On Fri, Feb 17, 2017 at 09:20:34AM -0800, Andy Lutomirski wrote:
This is a scary thing to let an unprivileged process do.
I'm wondering if there might be a nicer way to address this using a
better interface in /proc.
Well, I tend to agree. Need to add security checking if the target
file is accessable by a caller. As to better interface to procfs
nothing comes to mind immediately. Another potential problem is that
since it is never guaranteed that target file number listed in fdinfo
matching existing /proc/pid/fd/N, so that I think we will have to
use this dup functionality for every target file, which of course
not that fast. Probably need to think more if I manage to invent
some better and faster interface to find where exactly target file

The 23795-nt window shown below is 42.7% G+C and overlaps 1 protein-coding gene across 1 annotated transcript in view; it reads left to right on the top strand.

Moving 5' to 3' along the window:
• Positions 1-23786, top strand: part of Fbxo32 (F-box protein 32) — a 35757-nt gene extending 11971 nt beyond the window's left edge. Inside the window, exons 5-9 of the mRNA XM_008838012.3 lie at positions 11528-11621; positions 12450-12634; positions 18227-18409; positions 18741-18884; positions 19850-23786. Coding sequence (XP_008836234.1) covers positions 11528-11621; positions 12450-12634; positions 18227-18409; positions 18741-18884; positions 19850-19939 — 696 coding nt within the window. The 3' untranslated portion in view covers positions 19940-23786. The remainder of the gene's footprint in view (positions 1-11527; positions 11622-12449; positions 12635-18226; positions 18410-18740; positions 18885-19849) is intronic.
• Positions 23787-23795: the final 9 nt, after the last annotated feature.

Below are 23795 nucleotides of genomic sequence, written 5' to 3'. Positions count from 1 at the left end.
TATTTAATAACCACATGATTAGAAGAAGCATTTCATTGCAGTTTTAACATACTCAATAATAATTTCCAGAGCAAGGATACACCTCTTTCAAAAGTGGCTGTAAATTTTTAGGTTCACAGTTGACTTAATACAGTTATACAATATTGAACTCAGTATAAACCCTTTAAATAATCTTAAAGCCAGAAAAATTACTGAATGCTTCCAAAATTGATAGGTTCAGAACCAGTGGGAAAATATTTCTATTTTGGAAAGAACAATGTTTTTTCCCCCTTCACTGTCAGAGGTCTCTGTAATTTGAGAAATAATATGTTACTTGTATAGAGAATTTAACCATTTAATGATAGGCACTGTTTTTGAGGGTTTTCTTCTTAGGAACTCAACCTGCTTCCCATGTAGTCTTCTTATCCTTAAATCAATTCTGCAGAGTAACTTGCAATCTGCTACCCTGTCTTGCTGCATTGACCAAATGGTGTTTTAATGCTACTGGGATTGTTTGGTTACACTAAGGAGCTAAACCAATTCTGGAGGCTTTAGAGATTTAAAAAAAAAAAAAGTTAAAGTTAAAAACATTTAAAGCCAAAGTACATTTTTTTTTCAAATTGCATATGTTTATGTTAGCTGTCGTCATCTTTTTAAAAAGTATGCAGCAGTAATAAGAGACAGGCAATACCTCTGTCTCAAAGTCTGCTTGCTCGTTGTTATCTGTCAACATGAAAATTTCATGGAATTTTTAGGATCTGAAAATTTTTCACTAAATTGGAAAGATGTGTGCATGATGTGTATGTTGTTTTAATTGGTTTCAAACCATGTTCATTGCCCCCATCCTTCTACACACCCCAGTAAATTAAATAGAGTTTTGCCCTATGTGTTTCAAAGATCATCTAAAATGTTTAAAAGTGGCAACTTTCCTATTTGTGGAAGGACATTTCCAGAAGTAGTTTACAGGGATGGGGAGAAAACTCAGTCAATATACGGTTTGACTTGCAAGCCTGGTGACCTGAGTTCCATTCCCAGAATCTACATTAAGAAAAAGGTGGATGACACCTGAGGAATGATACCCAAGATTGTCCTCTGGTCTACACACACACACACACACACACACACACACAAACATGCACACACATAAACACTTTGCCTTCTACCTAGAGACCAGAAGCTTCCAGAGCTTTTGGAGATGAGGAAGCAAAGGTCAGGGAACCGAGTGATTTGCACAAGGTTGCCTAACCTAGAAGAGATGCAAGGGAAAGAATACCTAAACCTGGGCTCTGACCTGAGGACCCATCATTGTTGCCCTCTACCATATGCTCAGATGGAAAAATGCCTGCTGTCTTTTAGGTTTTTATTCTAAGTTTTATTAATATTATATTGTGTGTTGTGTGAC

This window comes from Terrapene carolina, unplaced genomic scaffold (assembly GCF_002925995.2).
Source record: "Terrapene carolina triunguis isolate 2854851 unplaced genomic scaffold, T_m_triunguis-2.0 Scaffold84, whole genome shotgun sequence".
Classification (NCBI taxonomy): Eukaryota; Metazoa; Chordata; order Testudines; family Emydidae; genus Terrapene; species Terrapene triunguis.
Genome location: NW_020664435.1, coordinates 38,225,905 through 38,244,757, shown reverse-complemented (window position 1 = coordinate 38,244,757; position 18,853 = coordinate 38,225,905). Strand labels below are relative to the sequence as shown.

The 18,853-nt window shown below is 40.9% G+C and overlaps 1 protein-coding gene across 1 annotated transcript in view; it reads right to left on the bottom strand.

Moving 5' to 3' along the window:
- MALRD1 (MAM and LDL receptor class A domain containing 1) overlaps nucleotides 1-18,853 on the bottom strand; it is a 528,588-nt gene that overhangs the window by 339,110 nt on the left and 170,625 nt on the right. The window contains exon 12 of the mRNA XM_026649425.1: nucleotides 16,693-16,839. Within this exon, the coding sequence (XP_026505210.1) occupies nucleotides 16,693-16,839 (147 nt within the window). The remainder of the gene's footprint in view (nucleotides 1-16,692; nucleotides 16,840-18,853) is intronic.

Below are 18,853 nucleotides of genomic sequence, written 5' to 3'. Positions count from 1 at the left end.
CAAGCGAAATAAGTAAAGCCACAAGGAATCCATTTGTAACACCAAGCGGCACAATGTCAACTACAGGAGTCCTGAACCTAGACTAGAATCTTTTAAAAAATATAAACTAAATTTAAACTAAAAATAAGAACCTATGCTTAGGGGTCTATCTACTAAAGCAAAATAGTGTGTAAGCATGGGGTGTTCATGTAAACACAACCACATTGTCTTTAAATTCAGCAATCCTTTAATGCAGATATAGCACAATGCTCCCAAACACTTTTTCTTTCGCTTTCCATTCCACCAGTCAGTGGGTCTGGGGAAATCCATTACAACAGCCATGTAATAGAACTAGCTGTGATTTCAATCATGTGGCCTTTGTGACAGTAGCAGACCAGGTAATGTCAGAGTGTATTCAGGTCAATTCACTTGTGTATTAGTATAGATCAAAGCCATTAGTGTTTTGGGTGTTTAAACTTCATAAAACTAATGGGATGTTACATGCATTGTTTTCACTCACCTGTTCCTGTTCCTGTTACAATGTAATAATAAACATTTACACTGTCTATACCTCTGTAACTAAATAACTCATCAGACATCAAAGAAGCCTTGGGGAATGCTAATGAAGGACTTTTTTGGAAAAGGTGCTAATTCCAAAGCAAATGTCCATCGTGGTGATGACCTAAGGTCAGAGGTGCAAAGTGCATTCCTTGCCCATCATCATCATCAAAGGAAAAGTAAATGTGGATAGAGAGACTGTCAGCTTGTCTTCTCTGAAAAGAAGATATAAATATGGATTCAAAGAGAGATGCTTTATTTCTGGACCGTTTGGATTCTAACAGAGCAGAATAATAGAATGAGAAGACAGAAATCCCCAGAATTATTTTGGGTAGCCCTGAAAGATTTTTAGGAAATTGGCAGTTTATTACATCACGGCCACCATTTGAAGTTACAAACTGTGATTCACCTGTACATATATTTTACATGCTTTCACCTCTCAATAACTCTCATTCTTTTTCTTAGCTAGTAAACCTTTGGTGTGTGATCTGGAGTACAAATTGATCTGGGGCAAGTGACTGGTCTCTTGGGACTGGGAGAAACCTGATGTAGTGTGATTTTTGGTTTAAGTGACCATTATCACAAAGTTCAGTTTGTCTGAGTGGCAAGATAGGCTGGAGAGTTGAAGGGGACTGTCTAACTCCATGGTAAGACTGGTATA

belong in the whole process tree of a container.
i was imagining some proc or proc-like interface that lets you inspect
an open file without needing to know what process has the fd.
We will have to find out which process opened the target fd (currently
in criu we simply assume that target file is always in process which
created epoll and other scenarios are not supported. in most situations
that's enough but unfortunately we find a testcase where it's not
true and have to find a way to support migrated targets too).
What if you introduced a new type of fd that's an "fd reference". You
could add a kcmp mode that tells you whether an fd reference refers to
the same thing as a real fd, but you'd arrange for fd references to be
Alternatively, you could simply have an interface like kcmp (maybe a
new kcmp mode) that lets you compare an epoll set entry to an actual
fd. Then you could figure out what it is but only if you already have
the fd by some other means. Of course, if there are no references
left, you still have a problem. Hmm.
kcmp over target set seems to be preferred since it gonna be a way
faster. But I think about fd-ref idea too. Thanks a huge!